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This article is more than 15 years old.

The increasing cost of providing care to the uninsured is making health industry and health reform insiders nervous. Some suggest that they want to “control costs” by increasing insurance costs for the working poor. For them, cost shifting to the backs of the working poor and uninsured may give them more control, but it certainly does not constitute cutting the cost of health reform. Here are two current examples of Connector doublespeak on cost containment vs. cost shifting:

Example #1: There are more uninsured than the Romney Administration projected. There are more people signing up for CommCare than expected. We might have a cost problem because of this. So, as the Connector Board is preparing to bargain with the insurance plans that are covering this population, we are being asked to prepare for a fight of “cost containment”. Last month, at the Board meeting, hidden in a slide show were bullets that mentioned the possibility of higher premiums, co-pays or cuts in benefits. While expecting people to pay higher premiums or limiting some benefits is controlling costs for the state (who strongly subsidizes CommCare), it is also shifting costs to consumers who sign up for CommCare. The cost problem of an increased number of uninsured cannot just be shifted onto those least able to pay.

Example #2: Everyone agrees that in today’s medicine, prescription drugs are an essential part of treatment for many diseases.

That is why the Connector has voted to include drug coverage as part of every health plan in the Commonwealth. In turn, the business community is rightfully worried about the cost of this benefit.

Last month, when the Connector debated alternative “cost effective” plans for drugs, the debate wasn’t really about cost control. We all agreed that encouraging generic drug use is more cost effective, and can save a lot of money. What we disagreed on was how high the deductible should be, and what drugs should be covered before the deductible. Translation: How much of the cost were we willing to shift to consumers who need to use brand drugs? If we ask the consumer to pay a higher deductible, the employer will pay less for the benefit. This is another example of cost shifting being talked about as if it was cost control.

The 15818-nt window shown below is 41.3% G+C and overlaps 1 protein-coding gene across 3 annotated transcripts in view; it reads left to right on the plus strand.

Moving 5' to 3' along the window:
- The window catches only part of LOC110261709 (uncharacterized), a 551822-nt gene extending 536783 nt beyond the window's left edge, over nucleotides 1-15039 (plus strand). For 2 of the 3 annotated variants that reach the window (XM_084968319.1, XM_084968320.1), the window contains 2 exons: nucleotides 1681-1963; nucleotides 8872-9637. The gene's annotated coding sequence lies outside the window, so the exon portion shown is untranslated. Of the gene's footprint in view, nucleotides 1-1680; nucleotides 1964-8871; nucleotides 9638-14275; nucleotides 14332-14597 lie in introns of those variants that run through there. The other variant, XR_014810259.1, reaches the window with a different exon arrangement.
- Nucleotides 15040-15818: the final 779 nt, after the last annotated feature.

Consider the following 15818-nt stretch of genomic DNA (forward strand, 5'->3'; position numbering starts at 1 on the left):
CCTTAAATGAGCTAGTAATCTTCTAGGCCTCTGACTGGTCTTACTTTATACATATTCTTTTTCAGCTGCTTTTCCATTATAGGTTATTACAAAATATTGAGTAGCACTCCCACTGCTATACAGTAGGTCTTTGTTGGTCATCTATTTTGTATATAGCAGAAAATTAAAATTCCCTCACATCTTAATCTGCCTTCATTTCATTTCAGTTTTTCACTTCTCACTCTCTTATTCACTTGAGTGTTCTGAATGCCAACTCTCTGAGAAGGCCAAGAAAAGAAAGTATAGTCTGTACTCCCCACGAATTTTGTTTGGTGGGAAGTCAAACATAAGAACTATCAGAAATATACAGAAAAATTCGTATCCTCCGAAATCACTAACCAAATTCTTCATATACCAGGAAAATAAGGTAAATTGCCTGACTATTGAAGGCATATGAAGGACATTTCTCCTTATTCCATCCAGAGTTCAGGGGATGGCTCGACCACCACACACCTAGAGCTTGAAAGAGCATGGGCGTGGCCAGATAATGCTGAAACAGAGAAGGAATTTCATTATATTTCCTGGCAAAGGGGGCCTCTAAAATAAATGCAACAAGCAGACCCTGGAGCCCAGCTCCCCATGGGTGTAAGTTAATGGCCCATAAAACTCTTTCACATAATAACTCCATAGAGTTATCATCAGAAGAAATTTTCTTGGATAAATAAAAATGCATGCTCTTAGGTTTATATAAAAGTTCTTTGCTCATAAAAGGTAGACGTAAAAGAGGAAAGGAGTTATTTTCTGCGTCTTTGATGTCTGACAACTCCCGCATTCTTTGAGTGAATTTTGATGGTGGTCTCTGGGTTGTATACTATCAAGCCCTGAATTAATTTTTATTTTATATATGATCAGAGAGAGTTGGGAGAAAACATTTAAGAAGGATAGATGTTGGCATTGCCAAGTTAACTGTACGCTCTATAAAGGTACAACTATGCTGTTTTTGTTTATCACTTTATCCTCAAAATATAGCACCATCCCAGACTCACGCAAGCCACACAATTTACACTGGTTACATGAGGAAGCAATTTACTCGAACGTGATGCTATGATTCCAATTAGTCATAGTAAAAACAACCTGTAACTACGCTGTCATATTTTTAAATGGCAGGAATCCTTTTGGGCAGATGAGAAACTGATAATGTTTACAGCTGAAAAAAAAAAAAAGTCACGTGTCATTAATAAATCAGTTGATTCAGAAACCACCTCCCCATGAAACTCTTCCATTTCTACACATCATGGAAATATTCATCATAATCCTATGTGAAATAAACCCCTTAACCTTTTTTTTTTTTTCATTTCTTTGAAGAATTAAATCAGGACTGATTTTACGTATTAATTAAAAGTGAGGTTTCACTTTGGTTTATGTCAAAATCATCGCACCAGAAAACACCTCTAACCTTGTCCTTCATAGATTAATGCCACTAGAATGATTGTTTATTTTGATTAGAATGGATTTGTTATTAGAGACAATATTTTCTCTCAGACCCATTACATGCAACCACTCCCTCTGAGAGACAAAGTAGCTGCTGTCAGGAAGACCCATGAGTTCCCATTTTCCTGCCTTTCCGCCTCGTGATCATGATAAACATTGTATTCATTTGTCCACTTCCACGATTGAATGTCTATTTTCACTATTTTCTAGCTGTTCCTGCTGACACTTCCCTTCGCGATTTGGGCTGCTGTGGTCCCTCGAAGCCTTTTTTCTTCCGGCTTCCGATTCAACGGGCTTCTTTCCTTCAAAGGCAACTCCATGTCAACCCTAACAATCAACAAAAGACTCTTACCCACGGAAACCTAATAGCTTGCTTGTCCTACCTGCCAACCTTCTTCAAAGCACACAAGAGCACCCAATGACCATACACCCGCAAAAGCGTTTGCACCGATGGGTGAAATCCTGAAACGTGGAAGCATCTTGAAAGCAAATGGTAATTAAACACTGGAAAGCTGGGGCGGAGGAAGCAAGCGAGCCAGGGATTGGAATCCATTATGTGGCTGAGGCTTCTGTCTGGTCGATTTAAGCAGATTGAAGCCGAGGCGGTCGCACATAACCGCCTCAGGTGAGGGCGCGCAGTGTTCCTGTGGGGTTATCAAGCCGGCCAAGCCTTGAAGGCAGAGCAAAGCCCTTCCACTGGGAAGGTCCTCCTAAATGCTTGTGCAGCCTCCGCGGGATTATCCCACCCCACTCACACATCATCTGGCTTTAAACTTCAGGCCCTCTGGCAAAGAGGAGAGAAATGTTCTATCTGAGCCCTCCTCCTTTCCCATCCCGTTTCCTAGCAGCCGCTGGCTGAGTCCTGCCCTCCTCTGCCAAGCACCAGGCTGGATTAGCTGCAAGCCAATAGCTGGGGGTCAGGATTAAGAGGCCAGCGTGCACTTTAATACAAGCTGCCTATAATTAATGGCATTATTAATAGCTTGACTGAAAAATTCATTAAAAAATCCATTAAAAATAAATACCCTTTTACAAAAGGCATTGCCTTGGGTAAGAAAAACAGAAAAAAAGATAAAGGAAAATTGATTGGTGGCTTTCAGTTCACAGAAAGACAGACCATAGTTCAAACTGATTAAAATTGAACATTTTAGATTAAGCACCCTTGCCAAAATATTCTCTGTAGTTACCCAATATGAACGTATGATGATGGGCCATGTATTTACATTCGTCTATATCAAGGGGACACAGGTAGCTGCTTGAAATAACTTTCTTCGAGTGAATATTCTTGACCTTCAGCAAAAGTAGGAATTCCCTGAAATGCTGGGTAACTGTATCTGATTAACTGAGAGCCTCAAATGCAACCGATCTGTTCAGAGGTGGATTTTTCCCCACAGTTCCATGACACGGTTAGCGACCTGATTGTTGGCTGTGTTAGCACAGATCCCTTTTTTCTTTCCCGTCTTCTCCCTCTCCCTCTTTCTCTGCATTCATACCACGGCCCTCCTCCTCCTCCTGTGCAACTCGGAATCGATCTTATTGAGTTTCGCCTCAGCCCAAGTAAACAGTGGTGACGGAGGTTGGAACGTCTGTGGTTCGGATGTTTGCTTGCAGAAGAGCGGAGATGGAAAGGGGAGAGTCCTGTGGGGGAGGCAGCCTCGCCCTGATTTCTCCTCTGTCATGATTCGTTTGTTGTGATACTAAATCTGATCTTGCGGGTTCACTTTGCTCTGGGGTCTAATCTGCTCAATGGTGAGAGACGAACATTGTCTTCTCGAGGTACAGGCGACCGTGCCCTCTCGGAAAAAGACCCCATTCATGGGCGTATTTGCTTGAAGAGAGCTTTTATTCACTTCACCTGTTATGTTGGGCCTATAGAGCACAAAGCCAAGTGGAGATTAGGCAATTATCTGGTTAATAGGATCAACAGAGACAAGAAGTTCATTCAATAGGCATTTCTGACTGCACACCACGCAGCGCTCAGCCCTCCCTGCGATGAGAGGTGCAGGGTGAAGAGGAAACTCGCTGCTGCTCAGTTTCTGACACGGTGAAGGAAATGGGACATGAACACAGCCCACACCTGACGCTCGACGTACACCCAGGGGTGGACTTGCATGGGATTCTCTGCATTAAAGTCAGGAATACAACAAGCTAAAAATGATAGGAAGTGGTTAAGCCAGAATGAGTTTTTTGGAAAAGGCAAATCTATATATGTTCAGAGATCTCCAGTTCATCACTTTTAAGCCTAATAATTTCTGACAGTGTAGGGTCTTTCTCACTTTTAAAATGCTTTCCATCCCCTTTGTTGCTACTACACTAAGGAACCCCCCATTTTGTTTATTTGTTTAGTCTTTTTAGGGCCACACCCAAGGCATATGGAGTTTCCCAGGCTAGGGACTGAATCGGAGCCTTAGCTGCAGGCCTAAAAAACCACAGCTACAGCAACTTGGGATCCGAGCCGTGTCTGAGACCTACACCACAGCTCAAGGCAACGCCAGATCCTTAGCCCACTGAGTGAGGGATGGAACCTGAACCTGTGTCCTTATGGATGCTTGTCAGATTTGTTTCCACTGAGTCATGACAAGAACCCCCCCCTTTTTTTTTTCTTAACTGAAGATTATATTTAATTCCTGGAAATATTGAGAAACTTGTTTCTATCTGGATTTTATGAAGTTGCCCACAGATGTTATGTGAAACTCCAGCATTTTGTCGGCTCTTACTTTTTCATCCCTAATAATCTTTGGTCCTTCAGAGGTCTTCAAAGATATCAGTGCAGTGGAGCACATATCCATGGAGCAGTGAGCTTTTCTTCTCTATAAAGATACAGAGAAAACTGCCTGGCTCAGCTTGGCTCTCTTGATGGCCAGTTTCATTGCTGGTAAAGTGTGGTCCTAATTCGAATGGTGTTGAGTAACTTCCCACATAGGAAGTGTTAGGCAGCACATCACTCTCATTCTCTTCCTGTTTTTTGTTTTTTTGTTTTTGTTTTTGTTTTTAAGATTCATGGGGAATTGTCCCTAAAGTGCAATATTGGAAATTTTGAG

The language we use can cloud a problem, or mislead the public. Industry and government leaders should not use doublespeak, in the style of the novel 1984, to fool consumers in 2007. We need to speak the truth and not build a false Ministry of Cost Control when what is being promoted is a new Ministry of Cost Shifting.

Let’s tell the truth. If we have a cost problem, let’s figure out how to reign in costs. But we need to all be part of that solution (providers, insurers, government, business, and the consumer), and not continue to shift the costs to each other.

Celia Wcislo is a member of the Connector board
and Assistant Division Director, 1199 SEIU

This program aired on October 26, 2007. The audio for this program is not available.


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